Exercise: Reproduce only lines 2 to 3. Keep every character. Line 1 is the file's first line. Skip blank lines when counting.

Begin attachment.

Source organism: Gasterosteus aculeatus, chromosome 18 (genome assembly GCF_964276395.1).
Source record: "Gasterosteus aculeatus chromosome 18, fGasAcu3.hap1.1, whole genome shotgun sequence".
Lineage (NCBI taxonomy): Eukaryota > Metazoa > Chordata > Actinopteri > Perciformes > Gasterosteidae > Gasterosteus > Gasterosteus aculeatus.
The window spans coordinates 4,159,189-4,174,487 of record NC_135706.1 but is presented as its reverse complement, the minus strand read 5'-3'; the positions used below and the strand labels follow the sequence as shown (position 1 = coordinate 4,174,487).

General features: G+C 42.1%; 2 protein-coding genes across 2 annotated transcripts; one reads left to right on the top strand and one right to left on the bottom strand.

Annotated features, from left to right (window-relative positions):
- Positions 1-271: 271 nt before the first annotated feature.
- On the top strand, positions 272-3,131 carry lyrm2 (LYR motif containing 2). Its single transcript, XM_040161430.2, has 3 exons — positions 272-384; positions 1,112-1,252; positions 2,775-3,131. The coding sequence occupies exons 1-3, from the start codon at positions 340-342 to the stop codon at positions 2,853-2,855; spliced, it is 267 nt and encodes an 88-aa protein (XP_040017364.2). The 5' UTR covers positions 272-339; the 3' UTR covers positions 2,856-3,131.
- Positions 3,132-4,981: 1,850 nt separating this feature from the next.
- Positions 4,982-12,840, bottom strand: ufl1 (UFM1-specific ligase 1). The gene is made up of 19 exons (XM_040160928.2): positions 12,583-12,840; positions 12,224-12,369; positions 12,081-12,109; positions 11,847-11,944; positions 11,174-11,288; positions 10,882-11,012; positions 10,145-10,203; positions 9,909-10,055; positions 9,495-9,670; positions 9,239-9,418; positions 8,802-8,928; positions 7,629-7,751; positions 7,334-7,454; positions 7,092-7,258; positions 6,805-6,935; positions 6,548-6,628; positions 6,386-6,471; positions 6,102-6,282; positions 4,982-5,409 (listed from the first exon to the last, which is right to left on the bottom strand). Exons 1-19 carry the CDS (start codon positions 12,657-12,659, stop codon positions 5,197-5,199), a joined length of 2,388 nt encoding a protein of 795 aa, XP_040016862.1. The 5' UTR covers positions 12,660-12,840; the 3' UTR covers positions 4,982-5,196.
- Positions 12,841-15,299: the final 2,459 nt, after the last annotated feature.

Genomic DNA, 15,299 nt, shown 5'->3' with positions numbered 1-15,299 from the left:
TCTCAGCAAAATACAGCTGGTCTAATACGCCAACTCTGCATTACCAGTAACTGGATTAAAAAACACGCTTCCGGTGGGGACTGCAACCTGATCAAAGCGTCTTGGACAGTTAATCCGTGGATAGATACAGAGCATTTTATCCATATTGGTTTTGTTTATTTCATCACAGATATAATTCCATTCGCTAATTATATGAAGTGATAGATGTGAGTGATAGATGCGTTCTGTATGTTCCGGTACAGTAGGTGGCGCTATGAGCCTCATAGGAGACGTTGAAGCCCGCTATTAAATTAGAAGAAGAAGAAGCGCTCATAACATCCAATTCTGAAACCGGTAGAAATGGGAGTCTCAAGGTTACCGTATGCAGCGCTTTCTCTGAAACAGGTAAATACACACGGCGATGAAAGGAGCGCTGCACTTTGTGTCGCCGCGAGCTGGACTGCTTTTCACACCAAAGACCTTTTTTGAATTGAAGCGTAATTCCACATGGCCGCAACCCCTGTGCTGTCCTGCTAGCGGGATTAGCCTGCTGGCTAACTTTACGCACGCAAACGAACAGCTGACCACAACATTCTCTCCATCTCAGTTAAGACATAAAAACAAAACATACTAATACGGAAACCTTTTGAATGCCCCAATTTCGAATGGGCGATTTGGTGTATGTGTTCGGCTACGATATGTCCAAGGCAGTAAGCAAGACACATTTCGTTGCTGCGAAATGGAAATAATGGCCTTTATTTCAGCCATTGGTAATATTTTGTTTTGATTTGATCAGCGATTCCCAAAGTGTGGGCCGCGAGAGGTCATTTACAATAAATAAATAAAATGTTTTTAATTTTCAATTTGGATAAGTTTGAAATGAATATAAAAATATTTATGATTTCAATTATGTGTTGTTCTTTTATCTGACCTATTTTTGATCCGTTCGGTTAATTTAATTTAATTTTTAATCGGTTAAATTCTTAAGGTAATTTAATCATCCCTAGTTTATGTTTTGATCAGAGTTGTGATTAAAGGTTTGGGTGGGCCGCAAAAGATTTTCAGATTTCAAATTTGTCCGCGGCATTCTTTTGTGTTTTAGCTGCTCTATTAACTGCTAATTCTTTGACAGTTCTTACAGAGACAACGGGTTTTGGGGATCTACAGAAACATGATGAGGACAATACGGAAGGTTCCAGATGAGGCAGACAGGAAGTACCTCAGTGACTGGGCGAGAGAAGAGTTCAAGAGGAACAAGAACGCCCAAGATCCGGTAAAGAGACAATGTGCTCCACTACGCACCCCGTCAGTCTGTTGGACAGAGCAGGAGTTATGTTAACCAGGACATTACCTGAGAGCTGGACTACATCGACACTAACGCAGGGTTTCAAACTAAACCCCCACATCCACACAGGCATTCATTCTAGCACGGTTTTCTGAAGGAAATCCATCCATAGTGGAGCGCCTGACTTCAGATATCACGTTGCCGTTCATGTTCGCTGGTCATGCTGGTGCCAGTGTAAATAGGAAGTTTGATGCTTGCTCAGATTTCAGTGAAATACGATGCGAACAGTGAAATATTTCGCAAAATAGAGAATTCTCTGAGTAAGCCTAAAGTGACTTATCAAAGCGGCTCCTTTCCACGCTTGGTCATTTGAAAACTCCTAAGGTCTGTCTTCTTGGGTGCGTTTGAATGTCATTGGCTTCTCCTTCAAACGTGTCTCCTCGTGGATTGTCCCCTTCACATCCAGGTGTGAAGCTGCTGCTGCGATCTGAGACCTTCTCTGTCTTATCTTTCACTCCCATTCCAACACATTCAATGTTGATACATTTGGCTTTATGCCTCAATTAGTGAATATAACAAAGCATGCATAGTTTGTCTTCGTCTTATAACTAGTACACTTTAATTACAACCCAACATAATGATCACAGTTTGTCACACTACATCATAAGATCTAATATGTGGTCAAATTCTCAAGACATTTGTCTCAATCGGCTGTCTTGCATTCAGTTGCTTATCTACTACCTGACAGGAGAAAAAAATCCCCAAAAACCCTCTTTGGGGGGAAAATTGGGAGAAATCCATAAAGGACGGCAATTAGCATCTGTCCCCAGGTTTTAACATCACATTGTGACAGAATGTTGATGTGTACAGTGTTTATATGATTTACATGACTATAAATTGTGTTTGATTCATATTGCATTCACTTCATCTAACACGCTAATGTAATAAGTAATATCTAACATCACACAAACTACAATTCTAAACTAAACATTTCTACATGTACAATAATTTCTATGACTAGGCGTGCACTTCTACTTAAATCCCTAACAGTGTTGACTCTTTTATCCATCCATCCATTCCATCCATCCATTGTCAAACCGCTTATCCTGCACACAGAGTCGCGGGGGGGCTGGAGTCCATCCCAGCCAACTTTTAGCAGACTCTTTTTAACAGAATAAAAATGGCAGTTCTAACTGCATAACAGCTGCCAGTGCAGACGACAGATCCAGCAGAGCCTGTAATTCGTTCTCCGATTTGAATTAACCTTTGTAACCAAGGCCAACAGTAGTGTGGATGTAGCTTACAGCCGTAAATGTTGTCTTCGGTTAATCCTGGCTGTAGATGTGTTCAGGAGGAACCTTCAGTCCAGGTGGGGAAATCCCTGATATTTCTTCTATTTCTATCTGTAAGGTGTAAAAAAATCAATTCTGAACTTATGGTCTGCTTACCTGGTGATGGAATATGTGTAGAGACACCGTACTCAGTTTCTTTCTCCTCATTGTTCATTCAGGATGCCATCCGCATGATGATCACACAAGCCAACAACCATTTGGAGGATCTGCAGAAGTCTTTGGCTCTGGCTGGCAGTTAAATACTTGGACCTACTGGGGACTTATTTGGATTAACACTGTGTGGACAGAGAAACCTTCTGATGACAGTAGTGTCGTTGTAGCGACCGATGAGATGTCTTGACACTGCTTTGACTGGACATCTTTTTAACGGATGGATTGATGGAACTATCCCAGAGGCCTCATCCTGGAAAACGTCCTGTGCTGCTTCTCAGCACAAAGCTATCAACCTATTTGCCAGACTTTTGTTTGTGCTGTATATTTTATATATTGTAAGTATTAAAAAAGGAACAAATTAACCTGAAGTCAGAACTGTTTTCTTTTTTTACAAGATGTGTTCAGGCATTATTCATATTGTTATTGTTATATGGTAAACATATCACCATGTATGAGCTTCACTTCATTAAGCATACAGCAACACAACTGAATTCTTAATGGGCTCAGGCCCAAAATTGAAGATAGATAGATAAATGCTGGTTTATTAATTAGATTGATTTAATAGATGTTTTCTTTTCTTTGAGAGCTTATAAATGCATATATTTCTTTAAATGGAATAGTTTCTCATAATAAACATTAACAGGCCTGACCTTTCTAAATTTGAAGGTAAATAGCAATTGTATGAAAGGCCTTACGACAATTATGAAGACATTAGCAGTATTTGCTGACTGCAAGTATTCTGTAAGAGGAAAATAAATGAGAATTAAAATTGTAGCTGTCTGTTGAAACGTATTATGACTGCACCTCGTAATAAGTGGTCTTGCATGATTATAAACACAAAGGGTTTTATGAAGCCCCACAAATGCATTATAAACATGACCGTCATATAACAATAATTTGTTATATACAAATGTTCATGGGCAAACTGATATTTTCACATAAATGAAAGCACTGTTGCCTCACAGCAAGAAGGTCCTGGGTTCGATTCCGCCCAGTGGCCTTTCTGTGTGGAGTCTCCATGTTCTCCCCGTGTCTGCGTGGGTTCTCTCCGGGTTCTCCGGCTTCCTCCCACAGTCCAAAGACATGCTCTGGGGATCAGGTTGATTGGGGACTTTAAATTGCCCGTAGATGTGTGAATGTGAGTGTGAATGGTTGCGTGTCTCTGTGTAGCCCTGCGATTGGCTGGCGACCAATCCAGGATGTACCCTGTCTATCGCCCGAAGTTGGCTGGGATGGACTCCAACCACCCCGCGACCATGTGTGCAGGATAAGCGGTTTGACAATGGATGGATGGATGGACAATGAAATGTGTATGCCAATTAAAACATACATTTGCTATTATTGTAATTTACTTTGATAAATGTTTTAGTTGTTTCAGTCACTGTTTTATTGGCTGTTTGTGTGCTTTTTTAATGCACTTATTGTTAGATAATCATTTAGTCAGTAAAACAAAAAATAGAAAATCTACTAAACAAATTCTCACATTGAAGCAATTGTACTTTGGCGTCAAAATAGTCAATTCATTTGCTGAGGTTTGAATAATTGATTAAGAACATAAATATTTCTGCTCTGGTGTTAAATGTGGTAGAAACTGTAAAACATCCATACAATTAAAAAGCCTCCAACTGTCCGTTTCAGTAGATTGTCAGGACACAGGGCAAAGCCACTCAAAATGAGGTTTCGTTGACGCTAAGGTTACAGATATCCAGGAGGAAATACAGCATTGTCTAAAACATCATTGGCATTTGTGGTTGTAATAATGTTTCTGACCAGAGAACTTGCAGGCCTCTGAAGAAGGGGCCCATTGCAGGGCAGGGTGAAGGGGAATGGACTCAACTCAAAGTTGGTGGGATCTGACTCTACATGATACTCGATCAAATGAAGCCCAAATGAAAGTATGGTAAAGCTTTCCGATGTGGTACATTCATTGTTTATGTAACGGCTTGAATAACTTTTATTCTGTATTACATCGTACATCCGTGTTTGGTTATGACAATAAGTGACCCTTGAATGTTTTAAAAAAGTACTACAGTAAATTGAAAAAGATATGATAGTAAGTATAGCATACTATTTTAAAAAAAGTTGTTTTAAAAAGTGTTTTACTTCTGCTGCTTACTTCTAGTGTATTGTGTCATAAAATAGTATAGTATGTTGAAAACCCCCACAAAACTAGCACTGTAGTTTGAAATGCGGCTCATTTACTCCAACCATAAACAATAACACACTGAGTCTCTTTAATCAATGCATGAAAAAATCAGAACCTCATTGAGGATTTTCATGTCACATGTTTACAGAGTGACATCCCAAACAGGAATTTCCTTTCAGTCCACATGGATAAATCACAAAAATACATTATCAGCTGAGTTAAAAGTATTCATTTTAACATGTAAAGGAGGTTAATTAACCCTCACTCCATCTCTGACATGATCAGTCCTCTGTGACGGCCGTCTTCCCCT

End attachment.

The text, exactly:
Source record: "Gasterosteus aculeatus chromosome 18, fGasAcu3.hap1.1, whole genome shotgun sequence".
Lineage (NCBI taxonomy): Eukaryota > Metazoa > Chordata > Actinopteri > Perciformes > Gasterosteidae > Gasterosteus > Gasterosteus aculeatus.